• "Bosnia begins with the forest," says a native proverb, "Herzegovina with the rock"; and this account is, broadly speaking, accurate, although the Bosnian Karst is as bare as that of Herzegovina.

  • The prosoma and opisthosoma were broadly confluent and probably immovably welded together.

  • The great part of this immense region consists of chapadoes, as the larger table-land areas are called, chapadas or smaller sections of the same, and broadly excavated river valleys.

  • Broadly speaking, Mongolia may be divided naturally into three parts: (1) north-western Mongolia, which occupies the high terrace of the plateau; (2) the Gobi, in its wide sense, covering the lower terrace of the plateau, together with a slightly more elevated and better-watered zone along the western slope of the Great Khingan and its south-western continuation; and (3) southeastern Mongolia, on the eastern slope of the Khingan.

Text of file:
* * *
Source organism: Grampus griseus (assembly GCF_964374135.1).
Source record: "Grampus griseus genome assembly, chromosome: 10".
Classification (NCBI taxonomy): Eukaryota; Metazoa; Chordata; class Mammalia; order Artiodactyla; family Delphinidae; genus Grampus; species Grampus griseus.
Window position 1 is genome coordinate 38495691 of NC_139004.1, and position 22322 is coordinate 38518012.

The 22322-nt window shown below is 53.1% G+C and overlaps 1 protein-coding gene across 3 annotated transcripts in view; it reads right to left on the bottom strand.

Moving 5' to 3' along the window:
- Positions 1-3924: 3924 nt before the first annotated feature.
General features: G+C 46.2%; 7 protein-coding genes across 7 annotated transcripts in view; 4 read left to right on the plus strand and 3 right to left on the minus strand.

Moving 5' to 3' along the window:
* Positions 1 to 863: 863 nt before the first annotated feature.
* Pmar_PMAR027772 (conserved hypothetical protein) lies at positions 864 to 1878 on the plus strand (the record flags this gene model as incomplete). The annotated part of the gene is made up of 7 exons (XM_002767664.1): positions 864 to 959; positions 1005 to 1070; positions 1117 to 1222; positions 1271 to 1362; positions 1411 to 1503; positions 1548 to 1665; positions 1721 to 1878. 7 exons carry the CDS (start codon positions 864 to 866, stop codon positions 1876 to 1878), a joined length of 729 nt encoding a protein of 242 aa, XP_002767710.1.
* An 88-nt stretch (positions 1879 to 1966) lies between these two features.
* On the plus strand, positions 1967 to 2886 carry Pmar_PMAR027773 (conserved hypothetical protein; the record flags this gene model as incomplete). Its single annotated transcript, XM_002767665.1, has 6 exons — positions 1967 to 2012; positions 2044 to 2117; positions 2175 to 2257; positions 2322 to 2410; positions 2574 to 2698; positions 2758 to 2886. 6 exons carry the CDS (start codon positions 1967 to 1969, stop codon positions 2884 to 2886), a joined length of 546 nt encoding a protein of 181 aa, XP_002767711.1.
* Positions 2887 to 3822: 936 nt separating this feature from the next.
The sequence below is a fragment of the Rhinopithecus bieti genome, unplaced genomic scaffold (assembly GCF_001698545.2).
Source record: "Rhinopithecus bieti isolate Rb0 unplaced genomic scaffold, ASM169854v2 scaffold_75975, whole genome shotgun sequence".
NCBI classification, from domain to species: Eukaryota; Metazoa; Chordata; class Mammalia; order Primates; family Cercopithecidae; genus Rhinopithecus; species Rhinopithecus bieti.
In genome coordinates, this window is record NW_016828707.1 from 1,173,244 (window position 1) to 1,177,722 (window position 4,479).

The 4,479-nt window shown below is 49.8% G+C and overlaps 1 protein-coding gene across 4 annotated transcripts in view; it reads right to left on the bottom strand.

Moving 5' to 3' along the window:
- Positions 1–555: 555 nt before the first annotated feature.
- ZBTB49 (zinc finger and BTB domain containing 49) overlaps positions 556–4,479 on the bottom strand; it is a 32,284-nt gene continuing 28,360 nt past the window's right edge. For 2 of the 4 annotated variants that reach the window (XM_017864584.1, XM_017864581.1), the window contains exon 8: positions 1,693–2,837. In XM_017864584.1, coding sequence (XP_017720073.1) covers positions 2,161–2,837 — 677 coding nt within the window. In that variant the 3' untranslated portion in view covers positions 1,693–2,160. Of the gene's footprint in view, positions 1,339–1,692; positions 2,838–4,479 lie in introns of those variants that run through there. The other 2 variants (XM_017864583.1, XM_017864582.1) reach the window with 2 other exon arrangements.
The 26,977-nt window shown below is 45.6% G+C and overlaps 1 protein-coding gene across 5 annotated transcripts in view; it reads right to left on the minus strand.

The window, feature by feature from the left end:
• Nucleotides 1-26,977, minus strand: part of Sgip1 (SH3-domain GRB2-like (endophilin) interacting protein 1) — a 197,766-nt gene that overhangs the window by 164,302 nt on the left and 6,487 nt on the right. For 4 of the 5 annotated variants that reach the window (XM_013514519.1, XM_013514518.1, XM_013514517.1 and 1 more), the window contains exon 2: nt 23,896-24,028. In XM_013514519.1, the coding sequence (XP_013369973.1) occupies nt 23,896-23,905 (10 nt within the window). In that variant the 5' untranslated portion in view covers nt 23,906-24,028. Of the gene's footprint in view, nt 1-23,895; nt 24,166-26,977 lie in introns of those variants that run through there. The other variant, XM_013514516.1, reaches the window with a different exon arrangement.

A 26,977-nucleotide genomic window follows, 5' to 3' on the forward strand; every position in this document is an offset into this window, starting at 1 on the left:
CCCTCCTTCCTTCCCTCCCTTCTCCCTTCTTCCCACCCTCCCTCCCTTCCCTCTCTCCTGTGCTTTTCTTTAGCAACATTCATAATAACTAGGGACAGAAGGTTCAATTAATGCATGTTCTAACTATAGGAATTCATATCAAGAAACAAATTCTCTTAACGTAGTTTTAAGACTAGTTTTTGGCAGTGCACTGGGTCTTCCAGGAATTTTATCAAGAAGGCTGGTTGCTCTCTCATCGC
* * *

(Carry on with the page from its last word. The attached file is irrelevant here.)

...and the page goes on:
• Broadly speaking, there have been in Hungary since 1867 two parties: those who accept the compromise with Austria, and affirm that under it Hungary, so far from having surrendered any of her rights, has acquired an influence which she previously did not actually possess, and secondly, those who see in the compromise an abandonment of the essentials of independence and aim at the restoration of the conditions established in 1848.

  • But this is only a momentary lapse, for he broadly distinguishes the two kinds.

  • The white population is broadly divisible into the British and Dutch elements, the percentage of other whites in 1904 being but 8.6.